The phrase “risk-reward” is thrown around rather haphazardly as it relates to course architecture. Strategically, though, there is no denying the greatness when risk-reward elements are incorporated successfully into a great par 4. As the great architect George C. Thomas wrote in his Anatomy of a Golf Course: “The great courses entice the golfer to outwit himself.” In designing the 10th hole at Riviera Country Club, Thomas took that approach and applied it to this drivable brute.
Within the confines of a drivable par 4, the challenge is adding enough interesting elements to engage the golfer and at the same time reward the most precise shots. To effectively challenge the tour player—when the leader in driving distance on the PGA Tour is above 318 yards this year—while still making a hole playable is the difficulty facing every golf architect. The par 4s below do just that.
10th hole, Riviera Country Club, Pacific Palisades, Calif.
Often referred to as the best short par 4 in golf, and for good reason. The shot options on Riviera‘s 10th hole offer a variety of ways to play the hole. And even for the PGA Tour’s best, the precision required to drive the green, or even set yourself up for an easy birdie, is a great challenge, but at the same time a bunch of fun. That’s the sign of a great golf hole.
Third hole, Augusta National Golf Club, Augusta, Ga.
The yardage on Augusta National‘s third hole is the same as it was in 1934 for the first Masters. Though reconstructed multiple times over the decades, the basic green shape is unchanged from Dr. Alister MacKenzie’s and Bobby Jones’ initial plan. Perry Maxwell, the Midwestern associate of MacKenzie, removed a front tongue to the green in 1937, and reshaped the bunkers in the front of the green.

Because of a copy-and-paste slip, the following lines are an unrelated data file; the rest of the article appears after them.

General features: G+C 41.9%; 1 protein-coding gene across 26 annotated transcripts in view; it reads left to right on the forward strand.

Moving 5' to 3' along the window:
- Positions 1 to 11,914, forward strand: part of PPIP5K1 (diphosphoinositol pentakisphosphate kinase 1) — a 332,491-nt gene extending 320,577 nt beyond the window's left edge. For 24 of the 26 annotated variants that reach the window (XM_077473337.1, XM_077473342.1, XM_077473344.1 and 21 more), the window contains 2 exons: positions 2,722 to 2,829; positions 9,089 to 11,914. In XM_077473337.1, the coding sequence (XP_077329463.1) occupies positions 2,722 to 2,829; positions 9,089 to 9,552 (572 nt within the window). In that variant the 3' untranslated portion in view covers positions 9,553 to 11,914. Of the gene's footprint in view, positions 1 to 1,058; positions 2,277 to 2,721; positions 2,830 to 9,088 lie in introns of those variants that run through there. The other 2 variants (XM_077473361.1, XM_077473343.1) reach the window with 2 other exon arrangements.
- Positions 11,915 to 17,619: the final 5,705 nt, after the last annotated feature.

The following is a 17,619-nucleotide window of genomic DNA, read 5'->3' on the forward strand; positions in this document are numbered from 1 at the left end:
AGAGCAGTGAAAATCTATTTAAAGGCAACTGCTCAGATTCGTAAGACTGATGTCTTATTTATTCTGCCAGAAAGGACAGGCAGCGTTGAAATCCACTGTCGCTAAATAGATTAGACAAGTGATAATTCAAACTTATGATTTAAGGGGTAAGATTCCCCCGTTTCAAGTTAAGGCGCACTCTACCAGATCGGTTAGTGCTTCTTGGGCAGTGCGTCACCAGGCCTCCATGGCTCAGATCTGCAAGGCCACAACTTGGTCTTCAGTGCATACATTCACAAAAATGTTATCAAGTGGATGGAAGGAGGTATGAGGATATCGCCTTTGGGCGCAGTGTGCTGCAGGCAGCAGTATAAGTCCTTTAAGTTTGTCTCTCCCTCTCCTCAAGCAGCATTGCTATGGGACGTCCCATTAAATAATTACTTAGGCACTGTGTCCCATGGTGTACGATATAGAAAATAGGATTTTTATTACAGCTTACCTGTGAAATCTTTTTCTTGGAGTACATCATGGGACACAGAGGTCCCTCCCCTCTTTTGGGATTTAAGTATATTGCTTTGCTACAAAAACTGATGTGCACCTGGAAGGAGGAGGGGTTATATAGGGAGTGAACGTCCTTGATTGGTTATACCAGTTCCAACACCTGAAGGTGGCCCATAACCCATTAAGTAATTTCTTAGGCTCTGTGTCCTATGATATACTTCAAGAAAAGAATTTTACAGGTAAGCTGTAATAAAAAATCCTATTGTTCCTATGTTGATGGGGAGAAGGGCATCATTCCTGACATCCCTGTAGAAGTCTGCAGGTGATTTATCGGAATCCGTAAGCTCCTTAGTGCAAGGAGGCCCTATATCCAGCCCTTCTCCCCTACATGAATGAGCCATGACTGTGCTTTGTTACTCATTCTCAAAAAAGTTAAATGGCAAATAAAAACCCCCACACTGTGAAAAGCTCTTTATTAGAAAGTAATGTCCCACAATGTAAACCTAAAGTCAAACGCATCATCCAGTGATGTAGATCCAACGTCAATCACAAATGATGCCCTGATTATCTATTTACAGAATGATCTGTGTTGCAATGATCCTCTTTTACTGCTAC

12th hole at Pine Valley Golf Club, Clementon, N.J.
As part of recent renovations at Pine Valley overseen by Tom Fazio, the club removed a large number of trees on the left side of the hole, and added extensive bunkering in its stead. The result entices the golfer to be heroic with their tee shot, with the penalty for coming up short on that angle quite severe. There are few other more daunting short par 4s in golf without water or out-of-bounds hazard.
12th hole, Old Course, St. Andrews, Scotland
The short par-4 12th hole at the Old Course is 314 yards, with a minefield of hidden pot bunkers in the fairway, where even an iron off the tee can find trouble. The 18th hole is also essentially a drivable par 4, with the way technology has evolved.
17th hole, Oakmont Country Club, Oakmont, Pa.
The 316-yard par 4, with a postage stamp-sized green, has caused fits during past U.S. Open, including in 2007 when Jim Furyk’s bogey 5 cost him a chance at the trophy.
12th hole, TPC Sawgrass (Players Stadium), Ponte Vedra Beach, Fla.
Before the 2017 Players Championship, PGA Tour design chief Steve Wenzloff consulted with course designer Pete Dye to turn the previous short, dogleg-left par 4 into the rare drivable par 4 on a Pete Dye layout. Previously, a large knob in the rough obscured the view on golfers’ second shots, but technology advancements meant players were blasting it over that area. A long strip bunker replaced it, and the green has been moved forward a bit, with a lagoon looming six feet below the putting surface—meant to catch errant shots similar to the 12th hole at Augusta National.